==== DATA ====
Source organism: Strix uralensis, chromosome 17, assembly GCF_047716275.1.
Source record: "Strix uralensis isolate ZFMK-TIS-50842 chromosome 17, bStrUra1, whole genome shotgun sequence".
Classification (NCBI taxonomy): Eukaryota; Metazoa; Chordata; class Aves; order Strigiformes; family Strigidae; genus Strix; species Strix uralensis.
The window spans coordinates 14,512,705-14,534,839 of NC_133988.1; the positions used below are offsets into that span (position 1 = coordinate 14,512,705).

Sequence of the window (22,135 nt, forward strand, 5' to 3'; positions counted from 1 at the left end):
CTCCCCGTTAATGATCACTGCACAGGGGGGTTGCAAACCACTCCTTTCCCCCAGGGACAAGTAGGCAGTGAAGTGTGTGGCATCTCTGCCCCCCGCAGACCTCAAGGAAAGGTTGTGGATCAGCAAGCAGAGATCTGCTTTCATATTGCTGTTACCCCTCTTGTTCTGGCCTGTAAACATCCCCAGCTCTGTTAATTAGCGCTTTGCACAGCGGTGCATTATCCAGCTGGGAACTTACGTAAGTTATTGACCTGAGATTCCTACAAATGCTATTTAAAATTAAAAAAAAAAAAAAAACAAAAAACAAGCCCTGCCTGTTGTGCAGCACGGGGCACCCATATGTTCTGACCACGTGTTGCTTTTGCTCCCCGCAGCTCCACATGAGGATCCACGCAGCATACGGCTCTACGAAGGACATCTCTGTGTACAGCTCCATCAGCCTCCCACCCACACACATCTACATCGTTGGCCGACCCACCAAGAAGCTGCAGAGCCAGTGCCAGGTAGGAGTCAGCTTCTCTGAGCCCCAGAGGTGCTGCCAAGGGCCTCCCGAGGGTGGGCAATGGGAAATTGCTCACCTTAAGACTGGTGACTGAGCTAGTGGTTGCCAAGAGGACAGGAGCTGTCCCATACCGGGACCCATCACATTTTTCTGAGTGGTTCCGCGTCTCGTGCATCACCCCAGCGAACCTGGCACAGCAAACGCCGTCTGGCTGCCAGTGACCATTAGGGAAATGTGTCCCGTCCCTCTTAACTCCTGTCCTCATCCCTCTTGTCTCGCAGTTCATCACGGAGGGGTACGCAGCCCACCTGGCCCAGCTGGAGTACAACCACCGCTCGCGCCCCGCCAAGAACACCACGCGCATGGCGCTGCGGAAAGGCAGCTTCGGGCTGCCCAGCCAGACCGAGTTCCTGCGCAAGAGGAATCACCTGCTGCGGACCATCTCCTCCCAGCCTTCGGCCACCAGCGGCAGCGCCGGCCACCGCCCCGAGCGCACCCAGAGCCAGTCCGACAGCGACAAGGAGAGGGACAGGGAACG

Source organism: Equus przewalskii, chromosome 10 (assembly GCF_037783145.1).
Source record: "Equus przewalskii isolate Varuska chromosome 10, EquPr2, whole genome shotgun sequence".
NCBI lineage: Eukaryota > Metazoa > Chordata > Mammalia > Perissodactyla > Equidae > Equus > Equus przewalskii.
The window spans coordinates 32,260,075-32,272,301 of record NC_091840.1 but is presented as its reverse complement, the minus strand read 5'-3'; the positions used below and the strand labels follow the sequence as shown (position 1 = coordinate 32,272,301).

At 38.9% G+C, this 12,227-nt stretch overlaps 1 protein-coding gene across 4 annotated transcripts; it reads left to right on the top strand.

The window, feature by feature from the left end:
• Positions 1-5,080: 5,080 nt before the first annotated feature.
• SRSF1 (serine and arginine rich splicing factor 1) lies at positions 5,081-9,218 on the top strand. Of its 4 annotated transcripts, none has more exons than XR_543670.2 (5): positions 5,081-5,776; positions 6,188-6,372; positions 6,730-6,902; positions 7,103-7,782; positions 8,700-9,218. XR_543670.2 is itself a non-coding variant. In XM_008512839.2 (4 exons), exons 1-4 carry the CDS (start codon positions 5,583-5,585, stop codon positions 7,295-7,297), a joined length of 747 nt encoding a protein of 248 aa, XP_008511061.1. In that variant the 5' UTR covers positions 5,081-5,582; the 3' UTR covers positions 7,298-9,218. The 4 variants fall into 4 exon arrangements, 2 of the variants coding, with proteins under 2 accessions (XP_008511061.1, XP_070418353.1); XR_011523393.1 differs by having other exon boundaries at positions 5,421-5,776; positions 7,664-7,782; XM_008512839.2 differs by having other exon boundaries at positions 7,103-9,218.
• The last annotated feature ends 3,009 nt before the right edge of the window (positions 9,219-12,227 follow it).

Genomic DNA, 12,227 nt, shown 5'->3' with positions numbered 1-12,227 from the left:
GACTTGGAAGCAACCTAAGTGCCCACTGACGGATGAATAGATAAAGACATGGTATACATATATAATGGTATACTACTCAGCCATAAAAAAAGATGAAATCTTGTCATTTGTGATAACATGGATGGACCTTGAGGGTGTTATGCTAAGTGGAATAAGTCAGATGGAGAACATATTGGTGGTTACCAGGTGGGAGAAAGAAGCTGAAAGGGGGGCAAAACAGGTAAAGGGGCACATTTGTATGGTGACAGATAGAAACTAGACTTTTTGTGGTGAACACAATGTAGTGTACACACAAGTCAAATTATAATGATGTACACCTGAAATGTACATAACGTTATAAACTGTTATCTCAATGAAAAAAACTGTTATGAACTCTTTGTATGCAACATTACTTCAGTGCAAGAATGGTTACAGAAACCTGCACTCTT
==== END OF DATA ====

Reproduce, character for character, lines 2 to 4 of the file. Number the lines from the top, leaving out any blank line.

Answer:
Source record: "Strix uralensis isolate ZFMK-TIS-50842 chromosome 17, bStrUra1, whole genome shotgun sequence".
Classification (NCBI taxonomy): Eukaryota; Metazoa; Chordata; class Aves; order Strigiformes; family Strigidae; genus Strix; species Strix uralensis.
The window spans coordinates 14,512,705-14,534,839 of NC_133988.1; the positions used below are offsets into that span (position 1 = coordinate 14,512,705).